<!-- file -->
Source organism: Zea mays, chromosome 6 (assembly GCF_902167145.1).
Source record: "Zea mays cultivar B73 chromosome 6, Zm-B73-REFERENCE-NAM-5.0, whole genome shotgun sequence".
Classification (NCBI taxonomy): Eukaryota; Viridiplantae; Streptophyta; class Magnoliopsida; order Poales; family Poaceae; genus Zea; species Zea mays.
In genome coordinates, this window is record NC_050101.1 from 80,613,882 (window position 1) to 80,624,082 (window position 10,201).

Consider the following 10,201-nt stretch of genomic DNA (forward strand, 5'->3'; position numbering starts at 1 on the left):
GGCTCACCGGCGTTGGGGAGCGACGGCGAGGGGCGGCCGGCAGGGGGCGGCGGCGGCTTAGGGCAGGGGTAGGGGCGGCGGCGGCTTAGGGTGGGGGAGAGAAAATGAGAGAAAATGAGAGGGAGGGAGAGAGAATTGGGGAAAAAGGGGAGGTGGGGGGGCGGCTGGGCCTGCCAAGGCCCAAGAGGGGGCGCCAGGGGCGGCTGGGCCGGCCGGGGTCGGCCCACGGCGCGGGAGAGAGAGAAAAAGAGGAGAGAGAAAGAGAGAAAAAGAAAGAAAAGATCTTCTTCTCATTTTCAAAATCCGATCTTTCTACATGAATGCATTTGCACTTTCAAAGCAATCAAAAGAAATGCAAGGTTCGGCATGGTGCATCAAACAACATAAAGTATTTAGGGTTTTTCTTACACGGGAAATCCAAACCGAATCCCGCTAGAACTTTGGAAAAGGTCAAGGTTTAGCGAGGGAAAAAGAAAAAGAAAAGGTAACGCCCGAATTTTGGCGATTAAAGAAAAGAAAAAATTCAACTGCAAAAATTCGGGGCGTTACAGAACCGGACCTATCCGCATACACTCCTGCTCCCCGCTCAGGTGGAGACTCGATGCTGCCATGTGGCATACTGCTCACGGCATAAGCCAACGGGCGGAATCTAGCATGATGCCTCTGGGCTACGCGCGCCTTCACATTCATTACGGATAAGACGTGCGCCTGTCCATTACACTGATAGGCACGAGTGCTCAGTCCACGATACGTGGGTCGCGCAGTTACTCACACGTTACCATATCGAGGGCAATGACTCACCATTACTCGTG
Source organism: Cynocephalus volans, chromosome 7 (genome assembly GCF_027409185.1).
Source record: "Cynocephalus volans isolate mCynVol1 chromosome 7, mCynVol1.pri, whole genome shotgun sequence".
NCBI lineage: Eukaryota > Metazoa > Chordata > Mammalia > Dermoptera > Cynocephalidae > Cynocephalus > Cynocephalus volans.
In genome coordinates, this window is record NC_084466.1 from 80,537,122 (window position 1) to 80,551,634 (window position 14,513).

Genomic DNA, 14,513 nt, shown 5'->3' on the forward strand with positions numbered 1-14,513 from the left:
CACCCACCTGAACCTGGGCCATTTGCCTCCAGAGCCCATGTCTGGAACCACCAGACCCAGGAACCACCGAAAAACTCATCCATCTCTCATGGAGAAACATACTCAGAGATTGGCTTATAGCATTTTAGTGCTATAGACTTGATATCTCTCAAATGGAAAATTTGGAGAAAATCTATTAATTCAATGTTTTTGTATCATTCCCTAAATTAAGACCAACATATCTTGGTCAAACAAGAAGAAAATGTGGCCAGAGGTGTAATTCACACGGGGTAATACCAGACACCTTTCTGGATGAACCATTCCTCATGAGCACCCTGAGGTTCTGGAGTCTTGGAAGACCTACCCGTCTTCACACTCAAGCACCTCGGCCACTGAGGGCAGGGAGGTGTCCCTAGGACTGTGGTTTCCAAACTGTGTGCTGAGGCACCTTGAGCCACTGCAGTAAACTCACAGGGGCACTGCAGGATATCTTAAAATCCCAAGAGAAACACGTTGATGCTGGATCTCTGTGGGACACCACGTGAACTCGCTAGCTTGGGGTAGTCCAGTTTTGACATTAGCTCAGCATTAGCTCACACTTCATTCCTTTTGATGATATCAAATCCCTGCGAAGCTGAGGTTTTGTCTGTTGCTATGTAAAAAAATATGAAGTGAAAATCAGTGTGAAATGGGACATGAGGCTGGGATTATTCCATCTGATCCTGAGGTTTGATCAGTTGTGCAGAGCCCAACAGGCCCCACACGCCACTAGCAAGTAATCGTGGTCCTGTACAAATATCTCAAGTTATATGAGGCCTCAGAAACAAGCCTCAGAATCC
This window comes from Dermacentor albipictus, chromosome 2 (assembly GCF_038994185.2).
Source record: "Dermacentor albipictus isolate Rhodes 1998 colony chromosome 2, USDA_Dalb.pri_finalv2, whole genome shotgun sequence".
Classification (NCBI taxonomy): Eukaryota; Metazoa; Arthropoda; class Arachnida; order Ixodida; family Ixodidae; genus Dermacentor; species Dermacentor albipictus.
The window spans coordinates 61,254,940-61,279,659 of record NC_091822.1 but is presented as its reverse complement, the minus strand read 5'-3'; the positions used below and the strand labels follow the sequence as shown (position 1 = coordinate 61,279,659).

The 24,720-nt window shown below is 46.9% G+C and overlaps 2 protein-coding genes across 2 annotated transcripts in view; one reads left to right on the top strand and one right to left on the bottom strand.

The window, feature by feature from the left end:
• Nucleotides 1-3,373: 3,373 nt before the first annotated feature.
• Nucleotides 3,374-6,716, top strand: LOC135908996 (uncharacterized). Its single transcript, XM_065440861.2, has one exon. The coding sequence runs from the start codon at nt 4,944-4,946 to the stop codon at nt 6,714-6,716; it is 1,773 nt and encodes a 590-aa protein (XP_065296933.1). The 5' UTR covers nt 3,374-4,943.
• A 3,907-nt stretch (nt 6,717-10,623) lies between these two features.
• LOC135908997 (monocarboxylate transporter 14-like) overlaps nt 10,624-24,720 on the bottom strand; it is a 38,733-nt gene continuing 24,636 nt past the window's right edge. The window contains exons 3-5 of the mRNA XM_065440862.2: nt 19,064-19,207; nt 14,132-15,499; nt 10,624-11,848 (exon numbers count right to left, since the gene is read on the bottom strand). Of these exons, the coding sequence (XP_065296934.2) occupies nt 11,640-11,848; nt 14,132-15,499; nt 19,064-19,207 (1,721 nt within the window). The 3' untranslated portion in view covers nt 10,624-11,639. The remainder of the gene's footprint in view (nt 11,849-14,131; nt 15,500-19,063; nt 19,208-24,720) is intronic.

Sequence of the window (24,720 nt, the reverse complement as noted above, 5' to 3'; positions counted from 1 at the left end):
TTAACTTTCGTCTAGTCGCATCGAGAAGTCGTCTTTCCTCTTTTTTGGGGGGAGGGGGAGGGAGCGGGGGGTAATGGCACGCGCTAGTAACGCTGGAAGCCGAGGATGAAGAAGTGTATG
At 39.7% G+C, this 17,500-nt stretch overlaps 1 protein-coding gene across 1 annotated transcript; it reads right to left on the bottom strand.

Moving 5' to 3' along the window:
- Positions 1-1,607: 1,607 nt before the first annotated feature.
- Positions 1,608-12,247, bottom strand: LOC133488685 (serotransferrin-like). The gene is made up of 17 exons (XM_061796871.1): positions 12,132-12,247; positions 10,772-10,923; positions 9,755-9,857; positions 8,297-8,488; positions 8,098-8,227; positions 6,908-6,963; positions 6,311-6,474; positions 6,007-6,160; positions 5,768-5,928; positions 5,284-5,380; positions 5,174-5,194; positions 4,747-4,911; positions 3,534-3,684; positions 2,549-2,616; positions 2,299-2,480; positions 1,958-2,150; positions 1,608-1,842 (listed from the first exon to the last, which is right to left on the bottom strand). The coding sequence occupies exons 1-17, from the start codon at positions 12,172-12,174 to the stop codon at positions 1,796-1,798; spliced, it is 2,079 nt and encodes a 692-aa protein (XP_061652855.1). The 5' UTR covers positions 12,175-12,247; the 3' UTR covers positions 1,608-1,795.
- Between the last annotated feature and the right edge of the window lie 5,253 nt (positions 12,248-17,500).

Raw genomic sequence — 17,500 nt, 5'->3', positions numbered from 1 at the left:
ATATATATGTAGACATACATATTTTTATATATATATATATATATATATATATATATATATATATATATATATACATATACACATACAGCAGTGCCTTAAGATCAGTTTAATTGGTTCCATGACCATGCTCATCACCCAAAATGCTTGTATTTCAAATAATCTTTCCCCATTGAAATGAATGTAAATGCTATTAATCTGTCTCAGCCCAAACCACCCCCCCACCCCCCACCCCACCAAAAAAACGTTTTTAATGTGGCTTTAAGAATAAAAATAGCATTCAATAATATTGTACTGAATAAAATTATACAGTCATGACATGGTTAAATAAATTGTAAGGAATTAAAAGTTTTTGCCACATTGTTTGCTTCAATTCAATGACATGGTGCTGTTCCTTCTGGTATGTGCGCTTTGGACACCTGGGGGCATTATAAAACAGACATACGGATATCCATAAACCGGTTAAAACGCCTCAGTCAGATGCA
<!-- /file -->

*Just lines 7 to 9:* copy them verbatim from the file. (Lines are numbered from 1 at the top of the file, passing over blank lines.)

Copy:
Source organism: Cynocephalus volans, chromosome 7 (genome assembly GCF_027409185.1).
Source record: "Cynocephalus volans isolate mCynVol1 chromosome 7, mCynVol1.pri, whole genome shotgun sequence".
NCBI lineage: Eukaryota > Metazoa > Chordata > Mammalia > Dermoptera > Cynocephalidae > Cynocephalus > Cynocephalus volans.